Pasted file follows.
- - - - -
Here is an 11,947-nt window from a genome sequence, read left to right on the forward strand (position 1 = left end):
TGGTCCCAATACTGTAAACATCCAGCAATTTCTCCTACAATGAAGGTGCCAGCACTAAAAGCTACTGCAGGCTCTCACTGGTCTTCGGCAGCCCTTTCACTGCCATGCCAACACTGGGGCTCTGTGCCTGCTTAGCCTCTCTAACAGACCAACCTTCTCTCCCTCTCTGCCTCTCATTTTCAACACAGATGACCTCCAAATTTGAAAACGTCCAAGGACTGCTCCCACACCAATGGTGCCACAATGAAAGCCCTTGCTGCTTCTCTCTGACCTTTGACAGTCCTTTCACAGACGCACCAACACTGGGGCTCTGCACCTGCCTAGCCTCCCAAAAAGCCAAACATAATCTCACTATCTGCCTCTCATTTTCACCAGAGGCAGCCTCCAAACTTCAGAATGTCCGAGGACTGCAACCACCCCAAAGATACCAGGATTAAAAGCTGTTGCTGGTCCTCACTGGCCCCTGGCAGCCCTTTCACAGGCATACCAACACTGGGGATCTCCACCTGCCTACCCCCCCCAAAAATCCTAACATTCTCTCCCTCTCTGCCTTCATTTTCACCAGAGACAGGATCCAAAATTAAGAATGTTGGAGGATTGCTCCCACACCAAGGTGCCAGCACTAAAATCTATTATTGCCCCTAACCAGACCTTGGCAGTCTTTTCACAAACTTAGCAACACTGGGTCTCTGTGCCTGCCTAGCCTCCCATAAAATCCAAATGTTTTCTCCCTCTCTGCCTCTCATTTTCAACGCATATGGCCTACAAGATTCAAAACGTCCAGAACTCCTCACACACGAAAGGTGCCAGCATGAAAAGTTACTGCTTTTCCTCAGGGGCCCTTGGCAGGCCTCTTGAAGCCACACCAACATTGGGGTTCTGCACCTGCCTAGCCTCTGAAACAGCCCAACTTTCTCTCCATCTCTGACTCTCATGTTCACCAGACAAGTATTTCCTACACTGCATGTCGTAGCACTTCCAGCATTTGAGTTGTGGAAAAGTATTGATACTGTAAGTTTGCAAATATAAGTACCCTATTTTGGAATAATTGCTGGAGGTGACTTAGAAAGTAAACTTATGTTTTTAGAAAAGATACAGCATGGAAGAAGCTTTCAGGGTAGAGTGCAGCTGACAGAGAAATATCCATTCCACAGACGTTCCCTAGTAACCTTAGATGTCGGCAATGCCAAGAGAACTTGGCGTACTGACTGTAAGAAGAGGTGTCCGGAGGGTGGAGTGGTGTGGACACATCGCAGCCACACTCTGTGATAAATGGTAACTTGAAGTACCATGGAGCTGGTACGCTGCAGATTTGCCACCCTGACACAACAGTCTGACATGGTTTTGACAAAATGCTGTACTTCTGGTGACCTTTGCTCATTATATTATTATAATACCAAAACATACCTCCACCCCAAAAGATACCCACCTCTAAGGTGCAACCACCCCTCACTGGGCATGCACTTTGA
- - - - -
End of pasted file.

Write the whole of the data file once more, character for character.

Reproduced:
Here is an 11,947-nt window from a genome sequence, read left to right on the forward strand (position 1 = left end):
TGGTCCCAATACTGTAAACATCCAGCAATTTCTCCTACAATGAAGGTGCCAGCACTAAAAGCTACTGCAGGCTCTCACTGGTCTTCGGCAGCCCTTTCACTGCCATGCCAACACTGGGGCTCTGTGCCTGCTTAGCCTCTCTAACAGACCAACCTTCTCTCCCTCTCTGCCTCTCATTTTCAACACAGATGACCTCCAAATTTGAAAACGTCCAAGGACTGCTCCCACACCAATGGTGCCACAATGAAAGCCCTTGCTGCTTCTCTCTGACCTTTGACAGTCCTTTCACAGACGCACCAACACTGGGGCTCTGCACCTGCCTAGCCTCCCAAAAAGCCAAACATAATCTCACTATCTGCCTCTCATTTTCACCAGAGGCAGCCTCCAAACTTCAGAATGTCCGAGGACTGCAACCACCCCAAAGATACCAGGATTAAAAGCTGTTGCTGGTCCTCACTGGCCCCTGGCAGCCCTTTCACAGGCATACCAACACTGGGGATCTCCACCTGCCTACCCCCCCCAAAAATCCTAACATTCTCTCCCTCTCTGCCTTCATTTTCACCAGAGACAGGATCCAAAATTAAGAATGTTGGAGGATTGCTCCCACACCAAGGTGCCAGCACTAAAATCTATTATTGCCCCTAACCAGACCTTGGCAGTCTTTTCACAAACTTAGCAACACTGGGTCTCTGTGCCTGCCTAGCCTCCCATAAAATCCAAATGTTTTCTCCCTCTCTGCCTCTCATTTTCAACGCATATGGCCTACAAGATTCAAAACGTCCAGAACTCCTCACACACGAAAGGTGCCAGCATGAAAAGTTACTGCTTTTCCTCAGGGGCCCTTGGCAGGCCTCTTGAAGCCACACCAACATTGGGGTTCTGCACCTGCCTAGCCTCTGAAACAGCCCAACTTTCTCTCCATCTCTGACTCTCATGTTCACCAGACAAGTATTTCCTACACTGCATGTCGTAGCACTTCCAGCATTTGAGTTGTGGAAAAGTATTGATACTGTAAGTTTGCAAATATAAGTACCCTATTTTGGAATAATTGCTGGAGGTGACTTAGAAAGTAAACTTATGTTTTTAGAAAAGATACAGCATGGAAGAAGCTTTCAGGGTAGAGTGCAGCTGACAGAGAAATATCCATTCCACAGACGTTCCCTAGTAACCTTAGATGTCGGCAATGCCAAGAGAACTTGGCGTACTGACTGTAAGAAGAGGTGTCCGGAGGGTGGAGTGGTGTGGACACATCGCAGCCACACTCTGTGATAAATGGTAACTTGAAGTACCATGGAGCTGGTACGCTGCAGATTTGCCACCCTGACACAACAGTCTGACATGGTTTTGACAAAATGCTGTACTTCTGGTGACCTTTGCTCATTATATTATTATAATACCAAAACATACCTCCACCCCAAAAGATACCCACCTCTAAGGTGCAACCACCCCTCACTGGGCATGCACTTTGA